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DNR issues fines for manure spills and uncertified application


DNR issues fines for manure spills and uncertified application

Mar 24, 2023 | 6:03 pm ET
By Jared Strong
DNR issues fines for manure spills and uncertified application
Manure can contaminate waterways and kill fish when it is spilled. (Photo by Brett Meyers/Iowa Department of Natural Resources)

The Iowa Department of Natural Resources recently issued three fines for incidents that stemmed from manure spills or people spreading manure on land without being certified.

One of the penalties went to Sutter Finisher, near Pleasantville, which reported a manure spill in April 2022. The farm has nearly 2,500 hogs and was pumping manure when a valve malfunctioned and released an unknown amount of manure.

The manure leaked into the nearby tributary of a creek but did not cause an apparent fish kill, even though there were high levels of ammonia detected in the creek, said Bill Gibbons, an environmental specialist for the DNR.

Sutter constructed three berms to contain the manure near the hog facility and in the tributary and pumped manure from the tributary onto adjoining land.

During the course of the DNR’s investigation into the spill, the department found that Jacob, Kenneth and Tyler Sutter were not currently certified manure applicators. They were collectively fined $4,500.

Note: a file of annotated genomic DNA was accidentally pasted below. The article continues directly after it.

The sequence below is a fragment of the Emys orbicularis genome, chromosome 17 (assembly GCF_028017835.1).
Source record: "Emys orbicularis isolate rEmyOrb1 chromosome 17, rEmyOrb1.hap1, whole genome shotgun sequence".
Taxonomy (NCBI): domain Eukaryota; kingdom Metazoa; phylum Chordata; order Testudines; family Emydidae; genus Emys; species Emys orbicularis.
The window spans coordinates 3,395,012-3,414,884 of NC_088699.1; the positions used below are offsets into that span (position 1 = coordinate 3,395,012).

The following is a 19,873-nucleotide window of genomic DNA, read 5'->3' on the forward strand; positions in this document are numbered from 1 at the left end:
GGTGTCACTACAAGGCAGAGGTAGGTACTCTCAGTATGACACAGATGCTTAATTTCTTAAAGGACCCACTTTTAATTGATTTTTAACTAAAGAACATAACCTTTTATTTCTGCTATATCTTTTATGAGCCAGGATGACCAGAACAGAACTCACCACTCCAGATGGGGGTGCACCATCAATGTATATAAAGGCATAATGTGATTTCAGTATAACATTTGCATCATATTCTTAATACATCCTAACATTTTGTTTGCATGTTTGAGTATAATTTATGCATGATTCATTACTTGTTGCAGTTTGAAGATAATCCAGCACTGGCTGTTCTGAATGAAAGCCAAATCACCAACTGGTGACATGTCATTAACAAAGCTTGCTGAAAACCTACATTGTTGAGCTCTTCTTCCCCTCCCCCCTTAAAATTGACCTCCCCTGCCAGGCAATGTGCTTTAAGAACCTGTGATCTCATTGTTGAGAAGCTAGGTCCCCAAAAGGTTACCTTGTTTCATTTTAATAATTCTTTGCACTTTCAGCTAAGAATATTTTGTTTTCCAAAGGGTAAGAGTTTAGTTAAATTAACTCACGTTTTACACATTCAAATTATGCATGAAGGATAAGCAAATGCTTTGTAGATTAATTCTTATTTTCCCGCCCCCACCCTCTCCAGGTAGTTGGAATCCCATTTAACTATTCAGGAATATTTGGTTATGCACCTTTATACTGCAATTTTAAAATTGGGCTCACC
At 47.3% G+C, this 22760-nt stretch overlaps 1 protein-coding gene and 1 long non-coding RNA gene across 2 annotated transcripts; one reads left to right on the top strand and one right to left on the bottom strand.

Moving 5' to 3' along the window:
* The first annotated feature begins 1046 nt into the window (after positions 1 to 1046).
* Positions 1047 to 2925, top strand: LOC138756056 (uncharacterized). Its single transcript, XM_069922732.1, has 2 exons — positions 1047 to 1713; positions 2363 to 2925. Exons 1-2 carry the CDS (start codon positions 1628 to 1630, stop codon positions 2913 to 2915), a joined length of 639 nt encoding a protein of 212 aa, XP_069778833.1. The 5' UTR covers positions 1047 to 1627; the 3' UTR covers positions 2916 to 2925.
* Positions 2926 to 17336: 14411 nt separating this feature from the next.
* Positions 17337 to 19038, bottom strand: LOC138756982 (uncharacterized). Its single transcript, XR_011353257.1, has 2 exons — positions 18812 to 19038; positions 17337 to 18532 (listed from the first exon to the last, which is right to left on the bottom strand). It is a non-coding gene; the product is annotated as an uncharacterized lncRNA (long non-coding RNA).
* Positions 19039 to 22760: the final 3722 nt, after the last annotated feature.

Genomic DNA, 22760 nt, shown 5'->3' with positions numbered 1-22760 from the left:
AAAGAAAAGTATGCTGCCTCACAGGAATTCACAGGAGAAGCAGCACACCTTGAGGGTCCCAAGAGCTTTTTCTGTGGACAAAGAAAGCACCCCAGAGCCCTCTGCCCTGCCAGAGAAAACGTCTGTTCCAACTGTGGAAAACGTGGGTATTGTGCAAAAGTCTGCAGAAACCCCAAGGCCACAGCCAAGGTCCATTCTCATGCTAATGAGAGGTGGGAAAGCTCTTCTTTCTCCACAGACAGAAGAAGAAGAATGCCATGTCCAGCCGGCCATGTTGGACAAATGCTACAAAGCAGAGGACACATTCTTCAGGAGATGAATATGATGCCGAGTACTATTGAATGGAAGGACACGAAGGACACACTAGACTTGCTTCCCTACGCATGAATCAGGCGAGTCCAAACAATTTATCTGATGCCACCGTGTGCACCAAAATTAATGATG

Two other incidents were in Dallas County, where there was a manure spill of about 1,500 gallons from Gift Pork near Linden and a spill of unspecified amount at Dallas Pork near Dawson. The two sites are operated by the same person.

In November 2022, manure from Gift Pork was being transported by a vehicle when it overturned into a dry creek. Gift Pork flushed the manure with water and pumped it into a nearby field.

Less than a week later, a “significant amount” of manure spilled at the Dallas Pork facility and went onto a road, ditch and field.

Dallas Pork and Gift Pork were fined $3,500.

Finally, a north-central Iowa company was fined for employing two people to apply manure to fields who were not certified by the state. The discoveries of the lack of certifications happened in October and November, during routine departmental visits in Cerro Gordo County and in Hardin County.

Precision Manure Application was fined $5,000.